Sec. 4, Ch. 26--Wrestling with Spiritual
What Price SalvationóMurder & Mayhem?
What was the outcome of fifteen, sixteen hours of the
"great work" that God required of Nat Turner? Though Christian slaves
of Cross Keys got their licks in for the first time, all suffered. The killings
rubbed heavily against Turnerís natural sensibility and his puritanical life.
He was both victim of and scapegoat for the evils of Cross Keys. Turner did not
desire the burden that Christ placed on his shoulders. Such
"enthusiasm" was contrary to his solitary and contemplative nature.
his personal behavior, he was priestly. "It is notorious," Thomas Gray
wrote in 1831, "that he was never known to have a dollar in his life, to
swear an oath, or drink a cup of spirits." Nathaniel Turner of Cross Keys was a
gentle spirit, an ascetic; at worst, a mystic capable of reshaping the world
imaginatively to suit his sensibility. Nevertheless, Turner had faith in Christ
and feared God.
But Turnerís fate was not to live his life just for
himself. At twenty-one, he sought to save his life, to run away from the fray to
obtain his personal freedom. But the Spirit denied him such leisure, and thus he
returned to his earthly master. With the aid of the Spirit, as did Jesus, Turner
placed his life into the hands of the divine. In faith, his death and the death
of others became his project, to make a sacrifice, to project himself and his
followers and his view of the world toward God and his judgment (Rowan, p. 9).
For one to live the true religious life, one must imitate Christís greatest
virtue, righteous indignation. And that must be followed by self-denial.
"If anyone wishes to come after me, let him deny himself, and take up his
cross, and follow me" (Mark 8.34-38). One can not, must not, live silently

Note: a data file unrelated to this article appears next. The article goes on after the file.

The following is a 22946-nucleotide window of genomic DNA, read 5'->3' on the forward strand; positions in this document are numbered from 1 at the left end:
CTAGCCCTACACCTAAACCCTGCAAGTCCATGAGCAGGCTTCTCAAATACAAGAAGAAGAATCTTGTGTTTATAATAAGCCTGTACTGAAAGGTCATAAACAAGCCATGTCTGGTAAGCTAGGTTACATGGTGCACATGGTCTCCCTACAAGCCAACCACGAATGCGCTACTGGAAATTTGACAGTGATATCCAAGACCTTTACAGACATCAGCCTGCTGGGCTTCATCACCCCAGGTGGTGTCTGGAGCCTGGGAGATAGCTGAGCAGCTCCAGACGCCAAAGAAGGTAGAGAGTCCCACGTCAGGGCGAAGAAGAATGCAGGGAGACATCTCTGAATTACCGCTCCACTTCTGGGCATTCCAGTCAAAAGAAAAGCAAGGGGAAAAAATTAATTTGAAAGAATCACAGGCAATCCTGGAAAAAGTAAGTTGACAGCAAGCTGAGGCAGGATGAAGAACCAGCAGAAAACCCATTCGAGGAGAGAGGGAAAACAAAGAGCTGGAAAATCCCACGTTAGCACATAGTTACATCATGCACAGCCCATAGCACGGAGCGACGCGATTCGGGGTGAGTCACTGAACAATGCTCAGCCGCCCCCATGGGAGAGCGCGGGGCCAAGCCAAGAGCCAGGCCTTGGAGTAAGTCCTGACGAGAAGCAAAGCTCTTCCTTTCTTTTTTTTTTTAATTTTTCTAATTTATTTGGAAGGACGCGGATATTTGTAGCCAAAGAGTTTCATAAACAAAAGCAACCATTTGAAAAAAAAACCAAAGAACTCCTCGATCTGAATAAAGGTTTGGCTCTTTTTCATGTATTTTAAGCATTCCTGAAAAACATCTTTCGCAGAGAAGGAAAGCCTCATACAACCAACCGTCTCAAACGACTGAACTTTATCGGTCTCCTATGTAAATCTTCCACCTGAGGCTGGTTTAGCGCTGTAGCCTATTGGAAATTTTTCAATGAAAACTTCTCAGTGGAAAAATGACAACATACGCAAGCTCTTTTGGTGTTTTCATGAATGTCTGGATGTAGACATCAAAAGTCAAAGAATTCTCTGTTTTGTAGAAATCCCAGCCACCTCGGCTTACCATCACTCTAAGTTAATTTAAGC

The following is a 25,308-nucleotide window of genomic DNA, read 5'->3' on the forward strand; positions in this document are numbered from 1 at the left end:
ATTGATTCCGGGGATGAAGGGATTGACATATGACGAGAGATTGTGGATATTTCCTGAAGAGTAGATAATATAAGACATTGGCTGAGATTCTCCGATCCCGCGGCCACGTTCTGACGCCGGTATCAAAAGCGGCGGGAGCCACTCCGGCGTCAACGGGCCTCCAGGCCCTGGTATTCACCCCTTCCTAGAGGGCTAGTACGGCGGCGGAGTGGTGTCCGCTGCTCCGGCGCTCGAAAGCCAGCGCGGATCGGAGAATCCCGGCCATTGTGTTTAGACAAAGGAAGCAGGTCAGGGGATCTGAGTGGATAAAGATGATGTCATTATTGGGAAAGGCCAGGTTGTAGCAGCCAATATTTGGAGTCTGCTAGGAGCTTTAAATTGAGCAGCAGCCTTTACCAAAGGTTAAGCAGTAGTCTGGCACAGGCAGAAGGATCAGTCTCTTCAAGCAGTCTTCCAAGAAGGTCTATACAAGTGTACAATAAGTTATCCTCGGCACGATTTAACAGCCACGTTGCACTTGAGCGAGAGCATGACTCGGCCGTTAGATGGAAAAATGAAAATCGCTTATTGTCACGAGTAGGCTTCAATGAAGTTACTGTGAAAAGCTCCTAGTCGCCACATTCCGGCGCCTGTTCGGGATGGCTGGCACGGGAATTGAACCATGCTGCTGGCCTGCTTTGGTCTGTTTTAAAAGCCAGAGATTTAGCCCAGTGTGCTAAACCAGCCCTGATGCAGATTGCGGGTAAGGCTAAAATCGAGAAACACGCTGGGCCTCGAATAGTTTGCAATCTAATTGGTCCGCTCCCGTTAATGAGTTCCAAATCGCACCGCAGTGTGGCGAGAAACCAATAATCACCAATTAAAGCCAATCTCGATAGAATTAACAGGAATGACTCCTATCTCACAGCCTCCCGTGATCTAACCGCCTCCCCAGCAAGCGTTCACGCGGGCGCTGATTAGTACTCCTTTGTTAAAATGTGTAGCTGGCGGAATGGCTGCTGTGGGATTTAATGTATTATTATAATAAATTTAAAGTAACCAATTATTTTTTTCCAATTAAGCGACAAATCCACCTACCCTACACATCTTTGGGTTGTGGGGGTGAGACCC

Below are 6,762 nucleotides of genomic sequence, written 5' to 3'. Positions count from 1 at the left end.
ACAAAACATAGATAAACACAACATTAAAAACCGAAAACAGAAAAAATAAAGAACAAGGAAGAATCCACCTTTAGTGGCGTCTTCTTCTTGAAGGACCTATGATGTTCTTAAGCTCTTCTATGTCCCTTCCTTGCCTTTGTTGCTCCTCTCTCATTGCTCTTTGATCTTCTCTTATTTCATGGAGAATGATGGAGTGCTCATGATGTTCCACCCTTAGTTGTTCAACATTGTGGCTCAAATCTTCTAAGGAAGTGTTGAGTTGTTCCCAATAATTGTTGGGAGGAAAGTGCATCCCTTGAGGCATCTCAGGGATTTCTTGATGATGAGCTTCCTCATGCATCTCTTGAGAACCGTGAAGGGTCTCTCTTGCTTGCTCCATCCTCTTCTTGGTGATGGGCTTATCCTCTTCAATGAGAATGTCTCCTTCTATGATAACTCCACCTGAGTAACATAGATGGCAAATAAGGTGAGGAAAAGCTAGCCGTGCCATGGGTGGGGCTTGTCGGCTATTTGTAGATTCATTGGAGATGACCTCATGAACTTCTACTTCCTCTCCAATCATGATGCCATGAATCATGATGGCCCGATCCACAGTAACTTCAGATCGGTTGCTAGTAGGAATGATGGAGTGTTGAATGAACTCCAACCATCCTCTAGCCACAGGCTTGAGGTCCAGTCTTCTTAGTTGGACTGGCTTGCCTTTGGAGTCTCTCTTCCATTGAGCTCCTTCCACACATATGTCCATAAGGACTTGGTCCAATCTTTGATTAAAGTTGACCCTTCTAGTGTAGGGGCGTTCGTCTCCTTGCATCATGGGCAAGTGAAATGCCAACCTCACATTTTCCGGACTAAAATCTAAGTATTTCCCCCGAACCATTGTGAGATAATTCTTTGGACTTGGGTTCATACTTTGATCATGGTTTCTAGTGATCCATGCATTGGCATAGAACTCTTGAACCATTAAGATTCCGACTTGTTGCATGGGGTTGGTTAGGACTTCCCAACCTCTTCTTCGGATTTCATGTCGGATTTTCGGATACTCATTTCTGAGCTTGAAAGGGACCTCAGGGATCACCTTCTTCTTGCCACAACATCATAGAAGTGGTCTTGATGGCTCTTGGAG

in the midst of evil and do nothing. For the progress of the soul, conditions at
times demand a means the enemy can understand, namely, a violent and
bloodletting exorcism. Though abhorrent, that was the nature of things, divinely
Nathaniel Turnerís legendary ineptitude in taking a life troubles
many political militants. Styronís Confessions (1969) makes mischief of
Turnerís "softness." Though responsible for a river of blood, mostly
of women and children, Turner was squeamish about killing by his own hand. This
paradox can be understood only in the context of sacred violence, like Abraham
being required to kill his son Isaac. Turner had a great love for humanity,
including his fellow Christian slaves.
Only on his third attempt was Nathaniel able to
deliver the death blow, and then, seemingly, clumsily and awkwardly. That he
killed Margaret Whitehead was significant; yet it is unlikely that this killing
implied any sign of the loosening of sexual repression, as suggested by Styron
and a few other Virginians.
Turnerís murder of Margaret Whitehead probably did have
symbolical aspects in Turnerís subconscious world. Margaret was about the same
age as Nancy of the Nile when she was wrenched from Africa. Bought on the
auction block, Nat Turnerís mother was brought to Cross Keys, and raped by
Benjamin Turner. The African Nancy, the teenage child before her kidnapping, had
the same innocent joy for life and hope for her happiness as Margaret of Cross
Cherry, Nathanielís purported youthful wife, was forced into a
"marriage" not of her choosing and forced to be a breeder for Samuel
Turner. In matters or race, religion and sex, Styronís imaginative reasoning
on their connections in the 1830s seems absurd in the actual context of Turnerís
religious world and his ascetic orientation and religious consciousness.
Styronís ironic speculations are entertaining and, at their
worst, systematic. His imaginative conclusions have nothing to do with the Nathaniel
Turner we know with certainty in the 1831 "Confessions." Moreover, no
report exists of any sexual untowardness with respect to white women in any
rebellion of American slaves. That notion is a post-Reconstruction fabrication.
Despite his squeamishness in killing with his own hand, Turner asked his
Christian soldiers to dip their hands in the enemyís blood. His killing by his
own had was thus what a leader had to do.
Turnerís singular murder symbolized
a strike at the very heart of the slaveholderís racial oppression: the double
standard with respect to women. Christian slave women were "breeders"
rather than "ladies" deserving of regard. In addition, by his murder
of Margaret Whitehead, Turner, as Godís chosen, sanctified all the other
killings that came before and after. His men required of Turner no further
demonstration of his loyalty or his commitment..
There is no question that Turnerís holy war was a bloody
mess. As the Richmond Whig reported 29 August 1831, "whole families,
father, mother, daughters, sons, suckling babes and school children, were